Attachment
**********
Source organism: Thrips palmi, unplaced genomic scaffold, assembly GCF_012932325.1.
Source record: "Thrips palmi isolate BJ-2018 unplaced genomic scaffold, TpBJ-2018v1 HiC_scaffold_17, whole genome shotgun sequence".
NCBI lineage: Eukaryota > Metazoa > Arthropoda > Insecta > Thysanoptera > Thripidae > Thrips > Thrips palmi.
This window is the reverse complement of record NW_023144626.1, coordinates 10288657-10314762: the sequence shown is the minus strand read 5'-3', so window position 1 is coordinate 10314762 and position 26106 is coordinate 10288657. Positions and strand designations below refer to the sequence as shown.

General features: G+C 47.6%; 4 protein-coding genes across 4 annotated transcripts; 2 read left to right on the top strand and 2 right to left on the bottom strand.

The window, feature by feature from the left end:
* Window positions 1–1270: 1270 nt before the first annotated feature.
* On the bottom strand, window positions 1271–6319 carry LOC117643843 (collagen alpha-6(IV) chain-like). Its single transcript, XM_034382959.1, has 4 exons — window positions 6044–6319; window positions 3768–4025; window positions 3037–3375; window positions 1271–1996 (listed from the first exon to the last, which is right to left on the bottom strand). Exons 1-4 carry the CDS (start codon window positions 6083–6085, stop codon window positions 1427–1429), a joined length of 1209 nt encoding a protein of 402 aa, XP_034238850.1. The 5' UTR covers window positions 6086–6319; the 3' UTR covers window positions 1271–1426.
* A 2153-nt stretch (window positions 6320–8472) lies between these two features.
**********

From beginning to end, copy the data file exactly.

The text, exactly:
Source organism: Thrips palmi, unplaced genomic scaffold, assembly GCF_012932325.1.
Source record: "Thrips palmi isolate BJ-2018 unplaced genomic scaffold, TpBJ-2018v1 HiC_scaffold_17, whole genome shotgun sequence".
NCBI lineage: Eukaryota > Metazoa > Arthropoda > Insecta > Thysanoptera > Thripidae > Thrips > Thrips palmi.
This window is the reverse complement of record NW_023144626.1, coordinates 10288657-10314762: the sequence shown is the minus strand read 5'-3', so window position 1 is coordinate 10314762 and position 26106 is coordinate 10288657. Positions and strand designations below refer to the sequence as shown.

General features: G+C 47.6%; 4 protein-coding genes across 4 annotated transcripts; 2 read left to right on the top strand and 2 right to left on the bottom strand.

The window, feature by feature from the left end:
* Window positions 1–1270: 1270 nt before the first annotated feature.
* On the bottom strand, window positions 1271–6319 carry LOC117643843 (collagen alpha-6(IV) chain-like). Its single transcript, XM_034382959.1, has 4 exons — window positions 6044–6319; window positions 3768–4025; window positions 3037–3375; window positions 1271–1996 (listed from the first exon to the last, which is right to left on the bottom strand). Exons 1-4 carry the CDS (start codon window positions 6083–6085, stop codon window positions 1427–1429), a joined length of 1209 nt encoding a protein of 402 aa, XP_034238850.1. The 5' UTR covers window positions 6086–6319; the 3' UTR covers window positions 1271–1426.
* A 2153-nt stretch (window positions 6320–8472) lies between these two features.